Soil pollution: a latent enemy

Solena Ag, Inc.
5 min readSep 9, 2019


● Human activities such as agriculture and industrial processes are directly responsible for the release of pollutant substances into the soil and the environment.

● Sustainable soil management ensures safe food production, ecosystem protection, and, thus, our species’ survival.

● For the purpose of solving and preventing soil damage, which threatens the environment and global food security, we must manage eroded soils effectively.

Our access to safe, nutritious, and high-quality food relies on soil health. A polluted soil causes a knock-on effect that jeopardizes the continuity of life as we know it.1

One of the most precious resources we possess is soil, since it provides us with food and raw materials we need in order to survive. Nevertheless, we must remember that, unfortunately, it is not renewable since, from a human perspective, it takes a whole lifetime to restore its productive quality.2

Soil pollution not only has an impact to the environment, but also to every form of life on our planet. Let us just think about the fact that 95% of our food comes directly or indirectly from soils.3

It is estimated that in 2050 there would be 9 billion people on Earth, 9 billion mouths that will need healthy food.4 However, agriculture and industrial activities have left us with polluted and unproductive soils.

A latent danger

When we hear the word ‘pollution’, usually the images that pop in our heads are big smoke puffs produces by cars or factories, and rivers clogged with garbage or toxic chemicals. It is more common for us to hear about water and air pollution, because we can identify its effects more easily. Yet, that’s not the case with soil pollution, given that we cannot see how the toxins enter into the soil.

However, this fact doesn’t make it less hazardous. A third of the planet’s soils are already damaged, and we are risking to lose even more of them if we don’t apply methodologies that help us recover and take care of this resource.5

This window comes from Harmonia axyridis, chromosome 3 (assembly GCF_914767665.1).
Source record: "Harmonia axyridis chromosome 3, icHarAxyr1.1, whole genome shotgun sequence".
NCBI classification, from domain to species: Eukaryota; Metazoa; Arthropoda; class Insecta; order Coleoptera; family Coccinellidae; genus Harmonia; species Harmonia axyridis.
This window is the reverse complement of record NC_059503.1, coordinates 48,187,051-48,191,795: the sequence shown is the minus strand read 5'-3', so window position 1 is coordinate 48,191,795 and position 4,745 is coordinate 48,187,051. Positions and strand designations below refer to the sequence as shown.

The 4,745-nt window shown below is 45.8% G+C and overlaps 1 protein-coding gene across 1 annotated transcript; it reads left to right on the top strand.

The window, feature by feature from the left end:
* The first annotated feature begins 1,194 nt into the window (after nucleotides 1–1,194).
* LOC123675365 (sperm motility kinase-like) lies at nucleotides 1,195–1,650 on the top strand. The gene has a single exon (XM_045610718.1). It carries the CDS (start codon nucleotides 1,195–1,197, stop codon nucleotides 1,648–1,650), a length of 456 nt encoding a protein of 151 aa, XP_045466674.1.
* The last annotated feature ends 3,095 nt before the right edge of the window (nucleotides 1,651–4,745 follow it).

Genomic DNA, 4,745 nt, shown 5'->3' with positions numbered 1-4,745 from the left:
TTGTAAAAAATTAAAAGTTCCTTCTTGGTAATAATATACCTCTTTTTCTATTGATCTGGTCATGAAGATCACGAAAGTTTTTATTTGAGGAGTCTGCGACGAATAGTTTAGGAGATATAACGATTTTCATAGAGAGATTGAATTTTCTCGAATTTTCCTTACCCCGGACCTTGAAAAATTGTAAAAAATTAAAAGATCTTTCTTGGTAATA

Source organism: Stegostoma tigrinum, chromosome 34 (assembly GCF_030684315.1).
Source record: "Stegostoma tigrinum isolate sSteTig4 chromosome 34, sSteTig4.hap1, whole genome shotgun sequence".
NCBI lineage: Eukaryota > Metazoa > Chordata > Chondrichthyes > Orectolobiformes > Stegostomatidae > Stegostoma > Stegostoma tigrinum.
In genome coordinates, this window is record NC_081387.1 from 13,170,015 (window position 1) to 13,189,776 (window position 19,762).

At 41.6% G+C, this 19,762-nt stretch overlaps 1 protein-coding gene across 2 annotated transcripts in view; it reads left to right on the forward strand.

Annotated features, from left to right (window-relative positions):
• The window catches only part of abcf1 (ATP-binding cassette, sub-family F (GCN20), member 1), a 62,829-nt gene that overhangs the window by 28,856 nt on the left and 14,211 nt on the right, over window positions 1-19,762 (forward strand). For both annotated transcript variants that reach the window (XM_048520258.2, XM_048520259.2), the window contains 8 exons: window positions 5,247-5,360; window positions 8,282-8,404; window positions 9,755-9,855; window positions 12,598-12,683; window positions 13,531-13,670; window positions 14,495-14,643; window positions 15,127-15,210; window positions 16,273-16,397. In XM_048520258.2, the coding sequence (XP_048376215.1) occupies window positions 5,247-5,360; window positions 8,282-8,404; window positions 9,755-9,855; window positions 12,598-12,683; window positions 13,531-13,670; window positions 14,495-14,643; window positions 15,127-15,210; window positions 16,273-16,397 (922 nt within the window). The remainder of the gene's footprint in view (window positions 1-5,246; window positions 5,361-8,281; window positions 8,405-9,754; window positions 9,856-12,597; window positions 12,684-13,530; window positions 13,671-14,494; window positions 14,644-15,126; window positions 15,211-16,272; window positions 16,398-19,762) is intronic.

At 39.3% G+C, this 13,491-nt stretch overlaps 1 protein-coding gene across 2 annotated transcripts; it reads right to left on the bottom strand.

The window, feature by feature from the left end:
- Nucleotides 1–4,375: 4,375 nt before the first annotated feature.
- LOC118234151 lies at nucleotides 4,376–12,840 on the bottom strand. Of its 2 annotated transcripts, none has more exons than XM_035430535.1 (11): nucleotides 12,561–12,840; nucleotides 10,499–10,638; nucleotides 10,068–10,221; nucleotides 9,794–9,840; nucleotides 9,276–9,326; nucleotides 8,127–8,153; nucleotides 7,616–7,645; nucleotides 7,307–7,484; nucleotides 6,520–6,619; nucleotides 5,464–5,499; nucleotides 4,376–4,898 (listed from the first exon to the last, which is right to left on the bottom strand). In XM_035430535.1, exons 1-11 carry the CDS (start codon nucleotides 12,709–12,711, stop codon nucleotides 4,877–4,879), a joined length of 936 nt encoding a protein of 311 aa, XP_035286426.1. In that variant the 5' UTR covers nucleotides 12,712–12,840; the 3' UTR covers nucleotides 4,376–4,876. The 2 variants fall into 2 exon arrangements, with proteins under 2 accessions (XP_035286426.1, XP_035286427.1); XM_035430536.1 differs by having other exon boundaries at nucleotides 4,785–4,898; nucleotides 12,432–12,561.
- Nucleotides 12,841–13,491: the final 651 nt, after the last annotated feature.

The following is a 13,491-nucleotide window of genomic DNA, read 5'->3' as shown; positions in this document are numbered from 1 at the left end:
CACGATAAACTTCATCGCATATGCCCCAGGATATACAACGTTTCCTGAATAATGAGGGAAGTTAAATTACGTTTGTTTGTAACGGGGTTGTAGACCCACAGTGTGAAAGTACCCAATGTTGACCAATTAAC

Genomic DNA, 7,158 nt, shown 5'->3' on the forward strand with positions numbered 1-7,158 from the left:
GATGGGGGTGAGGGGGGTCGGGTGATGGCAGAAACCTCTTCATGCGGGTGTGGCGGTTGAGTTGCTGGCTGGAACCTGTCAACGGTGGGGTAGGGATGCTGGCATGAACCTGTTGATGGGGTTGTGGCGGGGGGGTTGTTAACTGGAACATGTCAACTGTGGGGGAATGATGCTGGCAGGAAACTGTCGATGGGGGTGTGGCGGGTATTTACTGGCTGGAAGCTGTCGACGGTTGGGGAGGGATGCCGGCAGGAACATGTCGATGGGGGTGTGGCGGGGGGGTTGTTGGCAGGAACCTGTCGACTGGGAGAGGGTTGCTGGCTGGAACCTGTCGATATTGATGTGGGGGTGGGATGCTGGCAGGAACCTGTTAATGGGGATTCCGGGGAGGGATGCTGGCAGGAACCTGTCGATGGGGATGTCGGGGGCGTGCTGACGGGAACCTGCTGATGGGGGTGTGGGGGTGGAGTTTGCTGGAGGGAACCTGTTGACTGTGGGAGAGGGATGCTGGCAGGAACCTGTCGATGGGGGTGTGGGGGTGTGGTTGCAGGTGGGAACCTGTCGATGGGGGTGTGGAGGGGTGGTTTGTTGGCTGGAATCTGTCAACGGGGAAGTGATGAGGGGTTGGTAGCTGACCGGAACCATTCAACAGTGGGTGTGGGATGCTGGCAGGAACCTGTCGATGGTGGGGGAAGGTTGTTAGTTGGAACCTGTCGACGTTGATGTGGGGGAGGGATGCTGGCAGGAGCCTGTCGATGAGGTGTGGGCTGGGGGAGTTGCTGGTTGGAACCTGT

Soils are considered to be polluted when the amount of toxic chemicals in them is such that it poses a risk to human health and the ecosystem.6 The source of those harmful chemicals is found in human activities, including unsustainable farming practices, industrial operations, mining, and the lack of waste management.7 In agricultural practices, the excessive and rampant use of fertilizers and pesticides is the main cause of polluted soils.8

The consequences of soil pollution

This global issue puts the agricultural production and the environment at risk, as affirmed by the Food and Agriculture Organization of the United Nations (FAO) delegate, Hussein Gadain, during the celebrations of the World Soil Day in Egypt.9 There is a close relation between food safety and the amount of pollutants in soils.10 This type of pollution, however, also affects the safety of the water we drink and the air we breathe.

A polluted soil impacts the environment in three different ways:11

  1. Pollutants stick to dry soil particles. When the wind rises, those contaminated particles end up floating in the air and they may be inhaled by humans or animals.